Most Bridge players are not aware that Snoopy and his creator, Charles M. Schulz, were Bridge enthusiasts.
Members of the public did not understand the Bridge that appeared occasionally in the strips, but they put up with this little quirk in the makeup of the beloved cartoonist, who died in February 2010.
In May 1997. four consecutive strips featured Bridge hands, and the American Contract Bridge League made Snoopy and Woodstock honorary life masters. Schulz was delighted. His strip that appeared on Nov. 7 centered on the Bridge deal shown in the diagram.
The same layout appears in Ely Culbertson's ''Gold Book,'' first published in 1936, allowing a pleasant speculation. Did the Bridge exploits of World War I's greatest fictional flyer find their way into the archives of the great Bridge authority two decades later? Or was it the other way round?
In the first frame Snoopy, in flying gear, is sitting on a doghouse decorated with suit symbols. In the second he is engaged in a game with three small helmeted friends. The third shows the diagram, and Snoopy correctly interprets his partner's mumbled bid as a raise to three no-trump.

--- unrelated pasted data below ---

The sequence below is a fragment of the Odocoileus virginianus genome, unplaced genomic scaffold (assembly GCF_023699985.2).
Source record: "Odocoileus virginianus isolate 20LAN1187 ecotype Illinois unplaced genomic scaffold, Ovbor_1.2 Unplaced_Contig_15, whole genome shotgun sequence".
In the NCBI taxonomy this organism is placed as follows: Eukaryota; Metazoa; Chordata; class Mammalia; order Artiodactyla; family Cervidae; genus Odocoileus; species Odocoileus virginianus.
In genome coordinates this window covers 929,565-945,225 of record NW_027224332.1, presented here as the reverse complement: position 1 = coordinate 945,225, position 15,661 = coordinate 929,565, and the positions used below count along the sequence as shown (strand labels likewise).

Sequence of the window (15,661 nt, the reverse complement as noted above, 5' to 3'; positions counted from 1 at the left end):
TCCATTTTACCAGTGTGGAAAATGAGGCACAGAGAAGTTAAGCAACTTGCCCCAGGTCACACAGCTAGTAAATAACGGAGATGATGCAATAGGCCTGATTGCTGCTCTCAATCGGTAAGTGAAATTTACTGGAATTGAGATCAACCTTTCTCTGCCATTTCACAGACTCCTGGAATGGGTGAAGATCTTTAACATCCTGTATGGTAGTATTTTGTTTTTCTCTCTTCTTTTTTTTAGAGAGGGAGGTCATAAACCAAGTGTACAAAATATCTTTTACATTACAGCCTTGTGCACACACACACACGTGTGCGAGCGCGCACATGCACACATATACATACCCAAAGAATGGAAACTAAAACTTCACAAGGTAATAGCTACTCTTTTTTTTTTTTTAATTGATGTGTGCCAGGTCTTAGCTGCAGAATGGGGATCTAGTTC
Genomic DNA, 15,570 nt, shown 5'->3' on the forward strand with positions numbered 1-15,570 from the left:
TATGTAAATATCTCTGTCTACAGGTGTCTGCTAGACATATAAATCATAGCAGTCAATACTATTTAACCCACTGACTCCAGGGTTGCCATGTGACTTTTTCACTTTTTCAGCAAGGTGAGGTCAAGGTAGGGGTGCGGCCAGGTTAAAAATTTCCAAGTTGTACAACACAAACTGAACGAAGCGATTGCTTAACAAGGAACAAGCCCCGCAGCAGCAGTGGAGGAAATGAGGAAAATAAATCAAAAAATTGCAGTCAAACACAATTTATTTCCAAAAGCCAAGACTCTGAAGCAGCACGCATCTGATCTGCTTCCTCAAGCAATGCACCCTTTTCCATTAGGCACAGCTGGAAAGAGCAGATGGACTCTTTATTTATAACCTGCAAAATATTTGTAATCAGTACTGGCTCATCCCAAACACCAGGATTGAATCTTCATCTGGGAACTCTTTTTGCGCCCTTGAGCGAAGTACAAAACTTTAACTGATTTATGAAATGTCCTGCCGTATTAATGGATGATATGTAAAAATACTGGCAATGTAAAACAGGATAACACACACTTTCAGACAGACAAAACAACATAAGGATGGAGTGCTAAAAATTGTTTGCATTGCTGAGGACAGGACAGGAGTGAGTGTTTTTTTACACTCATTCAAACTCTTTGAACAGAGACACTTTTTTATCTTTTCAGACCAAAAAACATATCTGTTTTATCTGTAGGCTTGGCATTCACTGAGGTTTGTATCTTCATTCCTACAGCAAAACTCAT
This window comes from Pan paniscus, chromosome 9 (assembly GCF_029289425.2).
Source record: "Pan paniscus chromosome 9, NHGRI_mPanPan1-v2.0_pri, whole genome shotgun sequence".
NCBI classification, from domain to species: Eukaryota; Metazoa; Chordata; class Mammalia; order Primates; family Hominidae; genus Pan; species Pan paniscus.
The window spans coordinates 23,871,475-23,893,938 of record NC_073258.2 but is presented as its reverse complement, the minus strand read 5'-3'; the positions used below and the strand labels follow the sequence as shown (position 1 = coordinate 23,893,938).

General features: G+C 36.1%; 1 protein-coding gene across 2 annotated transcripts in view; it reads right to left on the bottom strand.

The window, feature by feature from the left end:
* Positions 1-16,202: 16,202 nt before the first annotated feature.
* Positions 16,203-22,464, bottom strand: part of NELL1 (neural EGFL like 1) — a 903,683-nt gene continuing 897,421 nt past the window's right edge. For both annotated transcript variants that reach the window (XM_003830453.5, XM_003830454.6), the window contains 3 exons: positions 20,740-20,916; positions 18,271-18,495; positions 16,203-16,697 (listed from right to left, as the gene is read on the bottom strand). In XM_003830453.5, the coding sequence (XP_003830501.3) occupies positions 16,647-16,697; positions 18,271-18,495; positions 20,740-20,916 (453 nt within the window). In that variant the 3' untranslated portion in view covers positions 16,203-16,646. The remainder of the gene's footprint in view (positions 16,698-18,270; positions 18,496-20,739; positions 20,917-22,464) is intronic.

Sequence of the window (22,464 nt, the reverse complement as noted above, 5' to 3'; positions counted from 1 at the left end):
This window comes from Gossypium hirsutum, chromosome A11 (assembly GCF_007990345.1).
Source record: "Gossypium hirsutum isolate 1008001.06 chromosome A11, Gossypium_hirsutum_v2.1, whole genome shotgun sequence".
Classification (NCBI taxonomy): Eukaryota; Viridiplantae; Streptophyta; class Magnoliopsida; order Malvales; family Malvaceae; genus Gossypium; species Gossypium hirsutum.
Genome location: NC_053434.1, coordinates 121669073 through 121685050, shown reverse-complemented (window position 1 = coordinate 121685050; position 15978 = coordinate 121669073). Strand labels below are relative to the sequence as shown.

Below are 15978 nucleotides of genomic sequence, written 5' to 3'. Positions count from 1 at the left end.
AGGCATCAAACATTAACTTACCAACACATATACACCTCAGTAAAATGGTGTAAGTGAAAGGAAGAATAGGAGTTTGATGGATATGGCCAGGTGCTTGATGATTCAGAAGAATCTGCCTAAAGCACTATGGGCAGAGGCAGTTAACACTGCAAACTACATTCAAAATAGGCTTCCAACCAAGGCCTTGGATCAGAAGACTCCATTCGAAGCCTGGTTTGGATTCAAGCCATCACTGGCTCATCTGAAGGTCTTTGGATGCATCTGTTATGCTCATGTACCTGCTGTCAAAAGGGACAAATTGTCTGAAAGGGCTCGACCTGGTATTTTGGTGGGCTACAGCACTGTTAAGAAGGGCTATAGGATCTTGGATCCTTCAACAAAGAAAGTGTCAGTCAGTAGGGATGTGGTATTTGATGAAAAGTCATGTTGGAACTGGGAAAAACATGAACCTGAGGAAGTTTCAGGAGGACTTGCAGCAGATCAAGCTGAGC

The reader is left to guess that a spade is led and can see that South has eight tricks. If he routinely attempts to set up a ninth trick in clubs he will almost surely fail. The defenders will establish spades and make at least five tricks in the black suits.
At this point duty calls. ''Sorry, men,'' Snoopy says. ''We'll finish that hand when I return.''
He and the doghouse take to the air, and he boldly faces a barrage of anti-aircraft fire. He is in great danger but succeeds in returning to base.
''Flying Ace Snoopy reporting, mon capitaine,'' he says.
The capitaine, one infers, is not pleased.
''Yes, sir. Everything went bad,'' says Snoopy. ''Perhaps the captain could tell me what I did wrong.''
The chastened flyer returns to the bridge game, where the troops have been patiently waiting.
''He said I should have led a low heart to the queen.''
BY ALAN TRUSCOTT